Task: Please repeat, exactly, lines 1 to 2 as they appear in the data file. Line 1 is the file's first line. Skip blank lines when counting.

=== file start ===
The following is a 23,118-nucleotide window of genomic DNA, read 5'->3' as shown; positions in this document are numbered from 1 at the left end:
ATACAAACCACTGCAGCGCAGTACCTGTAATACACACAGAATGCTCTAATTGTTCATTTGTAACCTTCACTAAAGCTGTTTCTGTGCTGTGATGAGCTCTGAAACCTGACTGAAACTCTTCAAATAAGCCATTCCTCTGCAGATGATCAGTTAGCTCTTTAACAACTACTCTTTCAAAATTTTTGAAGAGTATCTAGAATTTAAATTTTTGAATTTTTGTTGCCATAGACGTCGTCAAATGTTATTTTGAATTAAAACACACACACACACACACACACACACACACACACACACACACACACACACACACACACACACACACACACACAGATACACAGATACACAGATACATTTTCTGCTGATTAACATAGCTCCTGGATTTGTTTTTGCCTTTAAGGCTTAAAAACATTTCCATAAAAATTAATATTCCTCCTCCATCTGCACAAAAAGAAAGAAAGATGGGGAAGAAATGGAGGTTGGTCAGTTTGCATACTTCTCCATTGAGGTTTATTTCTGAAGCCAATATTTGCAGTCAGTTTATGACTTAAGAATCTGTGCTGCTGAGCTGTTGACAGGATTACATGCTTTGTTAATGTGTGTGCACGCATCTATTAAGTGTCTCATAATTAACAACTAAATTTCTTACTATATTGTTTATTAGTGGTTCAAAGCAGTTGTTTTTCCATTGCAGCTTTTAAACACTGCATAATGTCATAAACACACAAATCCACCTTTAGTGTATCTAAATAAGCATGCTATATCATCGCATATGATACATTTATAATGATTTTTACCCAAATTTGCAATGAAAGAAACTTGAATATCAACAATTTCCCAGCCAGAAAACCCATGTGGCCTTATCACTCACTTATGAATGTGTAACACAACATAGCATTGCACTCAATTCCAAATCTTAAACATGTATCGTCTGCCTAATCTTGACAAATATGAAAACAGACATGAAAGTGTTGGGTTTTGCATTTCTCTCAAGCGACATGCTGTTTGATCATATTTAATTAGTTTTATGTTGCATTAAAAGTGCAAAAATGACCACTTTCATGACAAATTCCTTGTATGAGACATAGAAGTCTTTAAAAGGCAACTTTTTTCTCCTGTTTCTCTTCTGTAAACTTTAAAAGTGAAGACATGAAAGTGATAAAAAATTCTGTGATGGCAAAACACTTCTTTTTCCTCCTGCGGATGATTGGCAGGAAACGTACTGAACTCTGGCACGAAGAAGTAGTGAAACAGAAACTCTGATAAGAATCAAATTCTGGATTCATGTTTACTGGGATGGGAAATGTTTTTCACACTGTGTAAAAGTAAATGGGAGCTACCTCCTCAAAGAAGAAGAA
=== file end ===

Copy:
The following is a 23,118-nucleotide window of genomic DNA, read 5'->3' as shown; positions in this document are numbered from 1 at the left end:
ATACAAACCACTGCAGCGCAGTACCTGTAATACACACAGAATGCTCTAATTGTTCATTTGTAACCTTCACTAAAGCTGTTTCTGTGCTGTGATGAGCTCTGAAACCTGACTGAAACTCTTCAAATAAGCCATTCCTCTGCAGATGATCAGTTAGCTCTTTAACAACTACTCTTTCAAAATTTTTGAAGAGTATCTAGAATTTAAATTTTTGAATTTTTGTTGCCATAGACGTCGTCAAATGTTATTTTGAATTAAAACACACACACACACACACACACACACACACACACACACACACACACACACACACACACACACACACACACACAGATACACAGATACACAGATACATTTTCTGCTGATTAACATAGCTCCTGGATTTGTTTTTGCCTTTAAGGCTTAAAAACATTTCCATAAAAATTAATATTCCTCCTCCATCTGCACAAAAAGAAAGAAAGATGGGGAAGAAATGGAGGTTGGTCAGTTTGCATACTTCTCCATTGAGGTTTATTTCTGAAGCCAATATTTGCAGTCAGTTTATGACTTAAGAATCTGTGCTGCTGAGCTGTTGACAGGATTACATGCTTTGTTAATGTGTGTGCACGCATCTATTAAGTGTCTCATAATTAACAACTAAATTTCTTACTATATTGTTTATTAGTGGTTCAAAGCAGTTGTTTTTCCATTGCAGCTTTTAAACACTGCATAATGTCATAAACACACAAATCCACCTTTAGTGTATCTAAATAAGCATGCTATATCATCGCATATGATACATTTATAATGATTTTTACCCAAATTTGCAATGAAAGAAACTTGAATATCAACAATTTCCCAGCCAGAAAACCCATGTGGCCTTATCACTCACTTATGAATGTGTAACACAACATAGCATTGCACTCAATTCCAAATCTTAAACATGTATCGTCTGCCTAATCTTGACAAATATGAAAACAGACATGAAAGTGTTGGGTTTTGCATTTCTCTCAAGCGACATGCTGTTTGATCATATTTAATTAGTTTTATGTTGCATTAAAAGTGCAAAAATGACCACTTTCATGACAAATTCCTTGTATGAGACATAGAAGTCTTTAAAAGGCAACTTTTTTCTCCTGTTTCTCTTCTGTAAACTTTAAAAGTGAAGACATGAAAGTGATAAAAAATTCTGTGATGGCAAAACACTTCTTTTTCCTCCTGCGGATGATTGGCAGGAAACGTACTGAACTCTGGCACGAAGAAGTAGTGAAACAGAAACTCTGATAAGAATCAAATTCTGGATTCATGTTTACTGGGATGGGAAATGTTTTTCACACTGTGTAAAAGTAAATGGGAGCTACCTCCTCAAAGAAGAAGAA